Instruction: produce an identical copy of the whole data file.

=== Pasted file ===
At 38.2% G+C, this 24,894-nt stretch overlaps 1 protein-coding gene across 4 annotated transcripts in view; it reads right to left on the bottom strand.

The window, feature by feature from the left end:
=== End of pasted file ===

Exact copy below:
At 38.2% G+C, this 24,894-nt stretch overlaps 1 protein-coding gene across 4 annotated transcripts in view; it reads right to left on the bottom strand.

The window, feature by feature from the left end: